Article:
According to the Farmers National Co. of Omaha, land values and the market are “on edge trying to decide if prices will be pressured down or if the market will establish a bottom.”

The company says land values have exhibited an underlying base of strength from several factors, including historically low interest rates, low supply of land for sale and adequate buying capital.

The other side of the land value equation is increased uncertainties that could weigh down the market.

“Despite the slower land market and cautious buyers, Farmers National Co. is experiencing a strong 29 percent increase in the number of acres sold by the company compared to last year and 22 percent over two years ago,” said Randy Dickhut, senior vice president of real estate operations.

Dickhut said that Farmers National is drawing landowners of all sizes by its successful marketing and sale of both larger and smaller tracts of land.

“Land market experience provided by local Farmers National agents coupled with the nationwide marketing presence of the company is the expertise that enables us to sell any size landholding,” he said.

The biggest concern at this time in the agricultural land market, Dickhut said, is the financial health of producers.

According to Dickhut, U.S. agriculture is in its sixth year of a downturn, with overall net farm income for 2019 projected to be down 50 percent from 2013. Working capital has declined almost 70 percent since 2012, and inflation-adjusted farm debt is at the highest level since the 1980s.

Low commodity prices, coupled with rising costs have squeezed profits and working capital, are causing farmer buyers of land to be more cautious, he said.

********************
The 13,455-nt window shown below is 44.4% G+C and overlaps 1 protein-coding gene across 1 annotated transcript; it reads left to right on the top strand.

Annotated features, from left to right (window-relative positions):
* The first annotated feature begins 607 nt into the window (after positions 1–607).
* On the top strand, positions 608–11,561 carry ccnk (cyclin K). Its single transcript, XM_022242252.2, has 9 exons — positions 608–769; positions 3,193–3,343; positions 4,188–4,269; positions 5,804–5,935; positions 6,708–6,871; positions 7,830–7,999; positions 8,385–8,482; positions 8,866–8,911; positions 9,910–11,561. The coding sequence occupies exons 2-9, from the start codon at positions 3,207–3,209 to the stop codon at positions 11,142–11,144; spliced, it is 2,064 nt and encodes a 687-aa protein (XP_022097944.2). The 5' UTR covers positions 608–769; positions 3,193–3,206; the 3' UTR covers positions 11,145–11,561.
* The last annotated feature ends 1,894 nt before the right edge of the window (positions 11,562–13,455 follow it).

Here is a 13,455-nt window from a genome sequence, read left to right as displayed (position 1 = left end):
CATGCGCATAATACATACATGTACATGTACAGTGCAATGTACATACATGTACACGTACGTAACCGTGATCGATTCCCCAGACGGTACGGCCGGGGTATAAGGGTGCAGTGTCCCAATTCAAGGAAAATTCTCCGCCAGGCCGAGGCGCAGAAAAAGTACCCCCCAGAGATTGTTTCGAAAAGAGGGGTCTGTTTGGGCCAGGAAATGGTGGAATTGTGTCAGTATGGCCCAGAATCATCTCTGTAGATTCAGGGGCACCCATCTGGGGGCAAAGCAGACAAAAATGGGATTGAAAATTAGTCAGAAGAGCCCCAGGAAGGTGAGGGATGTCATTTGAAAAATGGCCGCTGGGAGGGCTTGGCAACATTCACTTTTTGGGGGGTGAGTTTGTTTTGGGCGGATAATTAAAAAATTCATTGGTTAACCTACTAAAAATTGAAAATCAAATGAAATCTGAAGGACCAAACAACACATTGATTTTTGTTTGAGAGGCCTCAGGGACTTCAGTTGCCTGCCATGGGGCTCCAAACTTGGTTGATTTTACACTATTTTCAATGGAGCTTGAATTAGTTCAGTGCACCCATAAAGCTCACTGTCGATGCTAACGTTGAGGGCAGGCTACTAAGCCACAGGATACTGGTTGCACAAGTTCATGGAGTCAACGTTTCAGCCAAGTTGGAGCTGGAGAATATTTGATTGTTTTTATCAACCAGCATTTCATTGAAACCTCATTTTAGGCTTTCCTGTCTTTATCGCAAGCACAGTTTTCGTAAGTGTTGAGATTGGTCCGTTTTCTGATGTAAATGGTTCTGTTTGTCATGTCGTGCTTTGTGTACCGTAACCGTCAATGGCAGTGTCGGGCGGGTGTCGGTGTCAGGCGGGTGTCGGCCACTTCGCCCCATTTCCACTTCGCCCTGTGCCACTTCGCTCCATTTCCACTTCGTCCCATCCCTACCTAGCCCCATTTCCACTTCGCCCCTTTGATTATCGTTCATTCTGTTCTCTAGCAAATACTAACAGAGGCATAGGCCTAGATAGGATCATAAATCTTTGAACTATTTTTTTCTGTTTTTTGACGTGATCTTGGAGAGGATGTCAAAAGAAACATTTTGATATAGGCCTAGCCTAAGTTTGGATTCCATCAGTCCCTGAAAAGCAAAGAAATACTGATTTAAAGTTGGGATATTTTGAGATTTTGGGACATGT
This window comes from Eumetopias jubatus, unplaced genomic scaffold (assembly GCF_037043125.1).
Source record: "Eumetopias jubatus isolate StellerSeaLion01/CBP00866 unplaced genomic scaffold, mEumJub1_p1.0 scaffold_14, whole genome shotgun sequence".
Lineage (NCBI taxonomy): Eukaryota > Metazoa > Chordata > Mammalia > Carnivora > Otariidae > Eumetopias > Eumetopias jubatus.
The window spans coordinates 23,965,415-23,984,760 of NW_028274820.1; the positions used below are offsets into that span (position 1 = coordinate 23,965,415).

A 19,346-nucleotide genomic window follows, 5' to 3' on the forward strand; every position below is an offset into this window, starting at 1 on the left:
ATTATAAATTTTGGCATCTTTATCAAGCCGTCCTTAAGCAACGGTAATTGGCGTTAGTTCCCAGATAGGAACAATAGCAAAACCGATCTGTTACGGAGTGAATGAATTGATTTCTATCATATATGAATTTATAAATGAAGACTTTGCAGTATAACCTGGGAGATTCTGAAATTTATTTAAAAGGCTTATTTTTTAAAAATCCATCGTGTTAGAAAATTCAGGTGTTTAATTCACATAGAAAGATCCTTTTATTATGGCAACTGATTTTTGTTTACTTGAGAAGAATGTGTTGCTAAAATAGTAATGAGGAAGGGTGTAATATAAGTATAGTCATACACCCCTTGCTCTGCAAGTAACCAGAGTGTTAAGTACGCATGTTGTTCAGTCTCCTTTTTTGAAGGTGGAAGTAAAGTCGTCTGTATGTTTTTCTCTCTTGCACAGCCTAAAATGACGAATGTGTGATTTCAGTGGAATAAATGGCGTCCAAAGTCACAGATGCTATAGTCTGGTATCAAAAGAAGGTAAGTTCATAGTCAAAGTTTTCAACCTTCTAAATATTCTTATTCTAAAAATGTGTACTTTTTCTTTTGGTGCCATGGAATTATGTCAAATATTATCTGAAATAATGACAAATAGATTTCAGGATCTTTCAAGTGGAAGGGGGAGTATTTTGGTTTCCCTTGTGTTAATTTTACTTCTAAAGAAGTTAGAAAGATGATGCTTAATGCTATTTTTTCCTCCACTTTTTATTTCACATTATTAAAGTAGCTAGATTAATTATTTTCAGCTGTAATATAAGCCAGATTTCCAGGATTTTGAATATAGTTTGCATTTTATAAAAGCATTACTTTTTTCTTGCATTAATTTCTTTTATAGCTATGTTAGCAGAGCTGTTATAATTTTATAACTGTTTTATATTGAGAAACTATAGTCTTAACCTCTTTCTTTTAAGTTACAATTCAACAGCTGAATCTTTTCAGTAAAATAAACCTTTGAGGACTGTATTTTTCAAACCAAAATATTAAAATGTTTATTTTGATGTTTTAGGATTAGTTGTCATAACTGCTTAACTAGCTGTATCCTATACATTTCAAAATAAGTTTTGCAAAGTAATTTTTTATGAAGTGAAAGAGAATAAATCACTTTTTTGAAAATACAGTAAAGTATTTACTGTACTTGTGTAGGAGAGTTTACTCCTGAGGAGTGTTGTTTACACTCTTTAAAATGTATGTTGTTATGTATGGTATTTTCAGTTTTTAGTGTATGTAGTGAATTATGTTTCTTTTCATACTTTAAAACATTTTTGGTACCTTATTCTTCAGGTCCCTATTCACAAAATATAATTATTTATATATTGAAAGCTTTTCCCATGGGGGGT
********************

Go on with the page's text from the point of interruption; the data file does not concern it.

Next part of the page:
“Farmers National is seeing an increase in the number of farmland sales by financially stressed producers due to multiple years of reduced income,” Dickhut said. “Some of these sales are sold quietly and not exposed to the marketplace to get top dollar. Other sales are coming from producers who are proactively liquidating a land asset to improve their balance sheet and cash flow. Farmers National is now handling an increasing number of land sales and receiverships for lenders.”

For the Nebraska, Kansas, Oklahoma, and Texas region, the company said land values are as varied as the terrain.

“Farmers National Co. has had above average sales activity in the region compared to last year,” said Paul Schadegg, area sales manager for Farmers National. “High-quality land has sold well, whereas lower quality land saw a decline in demand and price.”

Schadegg said that with the uncertainties in agriculture right now, people are reaching out for someone they can trust to sell their land or to help them buy a property. The company is fielding an above average number of calls from investors wanting to purchase land and its agents are also getting calls from people who are thinking about selling in the coming months.

“If someone is thinking about selling their land or buying land as an investment, they for one need to know the local land market, as each area is reacting somewhat differently, which could influence price expectations. Buyers and sellers need to be knowledgeable in today’s land market, or they need to seek assistance,” he said.